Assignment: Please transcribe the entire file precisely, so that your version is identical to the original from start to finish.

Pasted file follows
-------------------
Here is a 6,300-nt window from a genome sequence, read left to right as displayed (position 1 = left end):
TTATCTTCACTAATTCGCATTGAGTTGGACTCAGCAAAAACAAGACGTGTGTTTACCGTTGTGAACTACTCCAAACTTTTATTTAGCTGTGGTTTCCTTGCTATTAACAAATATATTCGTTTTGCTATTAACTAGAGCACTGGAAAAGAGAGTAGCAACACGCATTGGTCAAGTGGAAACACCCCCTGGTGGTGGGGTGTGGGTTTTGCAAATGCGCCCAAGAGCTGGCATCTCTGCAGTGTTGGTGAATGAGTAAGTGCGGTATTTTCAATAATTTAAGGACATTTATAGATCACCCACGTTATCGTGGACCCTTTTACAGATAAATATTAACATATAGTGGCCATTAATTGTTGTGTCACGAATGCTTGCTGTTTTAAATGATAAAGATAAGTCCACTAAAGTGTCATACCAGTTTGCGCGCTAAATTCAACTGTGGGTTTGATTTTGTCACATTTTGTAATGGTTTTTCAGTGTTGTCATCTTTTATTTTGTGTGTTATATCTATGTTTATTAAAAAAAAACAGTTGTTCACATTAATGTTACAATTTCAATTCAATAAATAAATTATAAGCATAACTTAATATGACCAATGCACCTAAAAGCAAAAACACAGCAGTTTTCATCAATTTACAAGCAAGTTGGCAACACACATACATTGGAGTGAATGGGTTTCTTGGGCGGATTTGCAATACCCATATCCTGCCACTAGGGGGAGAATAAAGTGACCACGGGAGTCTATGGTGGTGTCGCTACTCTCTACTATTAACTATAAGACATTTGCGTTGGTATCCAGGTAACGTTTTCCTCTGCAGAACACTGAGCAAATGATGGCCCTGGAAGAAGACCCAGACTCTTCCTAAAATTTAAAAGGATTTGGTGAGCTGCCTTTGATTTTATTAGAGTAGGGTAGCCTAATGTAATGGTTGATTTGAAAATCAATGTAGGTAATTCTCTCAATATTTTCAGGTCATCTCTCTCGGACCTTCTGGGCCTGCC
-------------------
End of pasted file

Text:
Here is a 6,300-nt window from a genome sequence, read left to right as displayed (position 1 = left end):
TTATCTTCACTAATTCGCATTGAGTTGGACTCAGCAAAAACAAGACGTGTGTTTACCGTTGTGAACTACTCCAAACTTTTATTTAGCTGTGGTTTCCTTGCTATTAACAAATATATTCGTTTTGCTATTAACTAGAGCACTGGAAAAGAGAGTAGCAACACGCATTGGTCAAGTGGAAACACCCCCTGGTGGTGGGGTGTGGGTTTTGCAAATGCGCCCAAGAGCTGGCATCTCTGCAGTGTTGGTGAATGAGTAAGTGCGGTATTTTCAATAATTTAAGGACATTTATAGATCACCCACGTTATCGTGGACCCTTTTACAGATAAATATTAACATATAGTGGCCATTAATTGTTGTGTCACGAATGCTTGCTGTTTTAAATGATAAAGATAAGTCCACTAAAGTGTCATACCAGTTTGCGCGCTAAATTCAACTGTGGGTTTGATTTTGTCACATTTTGTAATGGTTTTTCAGTGTTGTCATCTTTTATTTTGTGTGTTATATCTATGTTTATTAAAAAAAAACAGTTGTTCACATTAATGTTACAATTTCAATTCAATAAATAAATTATAAGCATAACTTAATATGACCAATGCACCTAAAAGCAAAAACACAGCAGTTTTCATCAATTTACAAGCAAGTTGGCAACACACATACATTGGAGTGAATGGGTTTCTTGGGCGGATTTGCAATACCCATATCCTGCCACTAGGGGGAGAATAAAGTGACCACGGGAGTCTATGGTGGTGTCGCTACTCTCTACTATTAACTATAAGACATTTGCGTTGGTATCCAGGTAACGTTTTCCTCTGCAGAACACTGAGCAAATGATGGCCCTGGAAGAAGACCCAGACTCTTCCTAAAATTTAAAAGGATTTGGTGAGCTGCCTTTGATTTTATTAGAGTAGGGTAGCCTAATGTAATGGTTGATTTGAAAATCAATGTAGGTAATTCTCTCAATATTTTCAGGTCATCTCTCTCGGACCTTCTGGGCCTGCC